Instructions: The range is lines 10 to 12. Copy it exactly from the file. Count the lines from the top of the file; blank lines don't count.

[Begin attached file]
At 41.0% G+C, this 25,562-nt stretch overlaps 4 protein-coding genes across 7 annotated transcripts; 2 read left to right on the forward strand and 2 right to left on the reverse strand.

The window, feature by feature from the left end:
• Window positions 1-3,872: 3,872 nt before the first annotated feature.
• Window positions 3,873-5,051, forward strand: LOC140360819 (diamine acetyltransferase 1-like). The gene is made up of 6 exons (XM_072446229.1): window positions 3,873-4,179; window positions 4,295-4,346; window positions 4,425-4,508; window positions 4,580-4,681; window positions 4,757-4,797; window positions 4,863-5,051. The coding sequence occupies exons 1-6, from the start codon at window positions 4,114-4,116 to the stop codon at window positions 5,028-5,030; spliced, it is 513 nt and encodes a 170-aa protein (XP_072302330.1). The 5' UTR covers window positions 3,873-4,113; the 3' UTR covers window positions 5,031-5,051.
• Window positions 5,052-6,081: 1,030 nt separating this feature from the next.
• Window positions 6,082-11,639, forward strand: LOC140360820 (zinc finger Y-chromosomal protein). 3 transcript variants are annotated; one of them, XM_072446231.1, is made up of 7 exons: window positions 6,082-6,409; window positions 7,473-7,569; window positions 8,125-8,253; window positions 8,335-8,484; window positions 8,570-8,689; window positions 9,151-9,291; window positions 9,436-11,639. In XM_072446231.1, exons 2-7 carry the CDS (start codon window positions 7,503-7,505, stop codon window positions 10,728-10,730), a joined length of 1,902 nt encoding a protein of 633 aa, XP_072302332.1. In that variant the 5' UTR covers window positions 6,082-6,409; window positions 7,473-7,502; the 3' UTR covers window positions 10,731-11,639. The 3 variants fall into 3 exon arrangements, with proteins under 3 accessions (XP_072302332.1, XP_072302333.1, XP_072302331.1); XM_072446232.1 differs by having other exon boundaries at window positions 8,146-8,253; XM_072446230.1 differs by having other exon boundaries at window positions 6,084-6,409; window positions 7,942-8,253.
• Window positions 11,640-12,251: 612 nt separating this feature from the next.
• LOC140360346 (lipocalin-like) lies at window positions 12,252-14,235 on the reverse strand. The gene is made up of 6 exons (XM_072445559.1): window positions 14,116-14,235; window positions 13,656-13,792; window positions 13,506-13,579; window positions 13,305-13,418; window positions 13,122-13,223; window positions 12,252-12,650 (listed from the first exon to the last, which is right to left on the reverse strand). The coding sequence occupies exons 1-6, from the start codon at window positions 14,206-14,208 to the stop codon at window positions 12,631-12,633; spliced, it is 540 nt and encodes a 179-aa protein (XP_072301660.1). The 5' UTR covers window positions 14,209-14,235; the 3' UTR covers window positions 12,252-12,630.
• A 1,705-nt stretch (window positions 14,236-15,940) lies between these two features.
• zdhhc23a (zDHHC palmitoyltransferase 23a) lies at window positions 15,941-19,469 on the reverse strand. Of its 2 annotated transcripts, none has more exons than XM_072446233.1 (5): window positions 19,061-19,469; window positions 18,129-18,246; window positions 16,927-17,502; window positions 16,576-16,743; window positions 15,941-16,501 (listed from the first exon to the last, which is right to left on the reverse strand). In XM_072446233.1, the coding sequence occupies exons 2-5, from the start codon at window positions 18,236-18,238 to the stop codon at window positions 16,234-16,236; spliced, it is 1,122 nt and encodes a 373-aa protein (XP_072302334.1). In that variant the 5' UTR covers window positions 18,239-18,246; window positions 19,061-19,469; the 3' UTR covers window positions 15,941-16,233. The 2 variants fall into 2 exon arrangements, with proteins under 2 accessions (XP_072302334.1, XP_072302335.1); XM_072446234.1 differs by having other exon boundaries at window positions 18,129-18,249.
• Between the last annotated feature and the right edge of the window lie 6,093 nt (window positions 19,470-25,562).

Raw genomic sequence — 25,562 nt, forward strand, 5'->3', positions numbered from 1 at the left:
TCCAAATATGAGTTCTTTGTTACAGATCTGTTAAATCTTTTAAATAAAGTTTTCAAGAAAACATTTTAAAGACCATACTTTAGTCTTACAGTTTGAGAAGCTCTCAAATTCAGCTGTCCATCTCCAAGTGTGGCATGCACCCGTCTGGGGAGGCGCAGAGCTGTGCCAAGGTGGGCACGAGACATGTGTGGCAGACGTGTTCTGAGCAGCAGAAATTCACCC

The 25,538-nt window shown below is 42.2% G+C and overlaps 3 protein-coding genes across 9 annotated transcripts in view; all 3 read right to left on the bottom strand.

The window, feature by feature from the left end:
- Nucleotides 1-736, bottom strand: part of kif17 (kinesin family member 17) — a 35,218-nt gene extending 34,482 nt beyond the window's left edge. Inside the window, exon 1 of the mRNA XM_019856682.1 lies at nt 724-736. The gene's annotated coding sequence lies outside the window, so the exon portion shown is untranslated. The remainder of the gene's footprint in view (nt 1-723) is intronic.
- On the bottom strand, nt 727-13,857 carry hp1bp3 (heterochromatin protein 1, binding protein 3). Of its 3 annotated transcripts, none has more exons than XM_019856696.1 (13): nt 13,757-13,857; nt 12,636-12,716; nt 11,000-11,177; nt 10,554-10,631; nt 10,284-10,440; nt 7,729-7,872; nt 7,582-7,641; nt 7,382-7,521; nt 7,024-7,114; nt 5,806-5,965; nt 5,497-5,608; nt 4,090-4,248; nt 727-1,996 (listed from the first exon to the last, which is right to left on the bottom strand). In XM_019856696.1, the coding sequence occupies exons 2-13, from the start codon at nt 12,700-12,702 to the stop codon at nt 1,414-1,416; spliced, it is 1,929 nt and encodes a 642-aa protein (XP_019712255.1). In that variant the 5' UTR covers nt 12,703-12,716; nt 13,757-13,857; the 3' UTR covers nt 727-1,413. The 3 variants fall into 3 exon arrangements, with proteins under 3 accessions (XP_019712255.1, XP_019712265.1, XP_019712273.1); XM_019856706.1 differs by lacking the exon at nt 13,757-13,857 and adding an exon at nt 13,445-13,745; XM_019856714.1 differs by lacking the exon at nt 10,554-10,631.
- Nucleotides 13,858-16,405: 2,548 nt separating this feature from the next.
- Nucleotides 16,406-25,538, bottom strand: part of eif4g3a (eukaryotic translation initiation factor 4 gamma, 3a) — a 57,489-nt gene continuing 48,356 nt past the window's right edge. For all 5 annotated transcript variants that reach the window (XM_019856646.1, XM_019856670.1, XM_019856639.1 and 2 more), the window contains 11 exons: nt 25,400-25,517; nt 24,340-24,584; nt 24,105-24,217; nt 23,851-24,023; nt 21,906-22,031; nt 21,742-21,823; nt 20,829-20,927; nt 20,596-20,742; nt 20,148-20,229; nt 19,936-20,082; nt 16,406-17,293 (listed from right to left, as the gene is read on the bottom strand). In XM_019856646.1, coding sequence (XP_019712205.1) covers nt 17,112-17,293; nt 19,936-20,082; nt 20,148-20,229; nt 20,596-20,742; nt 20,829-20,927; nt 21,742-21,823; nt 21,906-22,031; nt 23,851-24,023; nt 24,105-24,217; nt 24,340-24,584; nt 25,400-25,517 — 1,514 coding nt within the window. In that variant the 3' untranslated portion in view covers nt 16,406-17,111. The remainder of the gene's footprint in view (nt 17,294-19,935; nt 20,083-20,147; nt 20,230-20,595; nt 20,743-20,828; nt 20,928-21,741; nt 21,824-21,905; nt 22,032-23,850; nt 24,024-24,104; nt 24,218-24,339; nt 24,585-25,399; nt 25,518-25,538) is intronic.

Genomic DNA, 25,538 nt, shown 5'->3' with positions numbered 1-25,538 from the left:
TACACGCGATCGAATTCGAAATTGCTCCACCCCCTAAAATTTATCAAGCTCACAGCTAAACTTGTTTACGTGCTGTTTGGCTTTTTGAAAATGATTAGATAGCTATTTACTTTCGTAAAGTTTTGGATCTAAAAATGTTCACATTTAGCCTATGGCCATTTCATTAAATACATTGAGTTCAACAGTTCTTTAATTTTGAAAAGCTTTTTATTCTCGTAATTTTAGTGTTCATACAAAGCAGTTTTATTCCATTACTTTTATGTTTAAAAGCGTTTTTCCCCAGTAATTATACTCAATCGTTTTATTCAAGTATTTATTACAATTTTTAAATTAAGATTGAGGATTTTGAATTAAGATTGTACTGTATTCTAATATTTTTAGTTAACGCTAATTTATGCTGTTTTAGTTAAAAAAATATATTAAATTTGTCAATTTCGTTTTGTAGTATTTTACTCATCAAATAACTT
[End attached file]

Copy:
• zdhhc23a (zDHHC palmitoyltransferase 23a) lies at window positions 15,941-19,469 on the reverse strand. Of its 2 annotated transcripts, none has more exons than XM_072446233.1 (5): window positions 19,061-19,469; window positions 18,129-18,246; window positions 16,927-17,502; window positions 16,576-16,743; window positions 15,941-16,501 (listed from the first exon to the last, which is right to left on the reverse strand). In XM_072446233.1, the coding sequence occupies exons 2-5, from the start codon at window positions 18,236-18,238 to the stop codon at window positions 16,234-16,236; spliced, it is 1,122 nt and encodes a 373-aa protein (XP_072302334.1). In that variant the 5' UTR covers window positions 18,239-18,246; window positions 19,061-19,469; the 3' UTR covers window positions 15,941-16,233. The 2 variants fall into 2 exon arrangements, with proteins under 2 accessions (XP_072302334.1, XP_072302335.1); XM_072446234.1 differs by having other exon boundaries at window positions 18,129-18,249.
• Between the last annotated feature and the right edge of the window lie 6,093 nt (window positions 19,470-25,562).

Raw genomic sequence — 25,562 nt, forward strand, 5'->3', positions numbered from 1 at the left: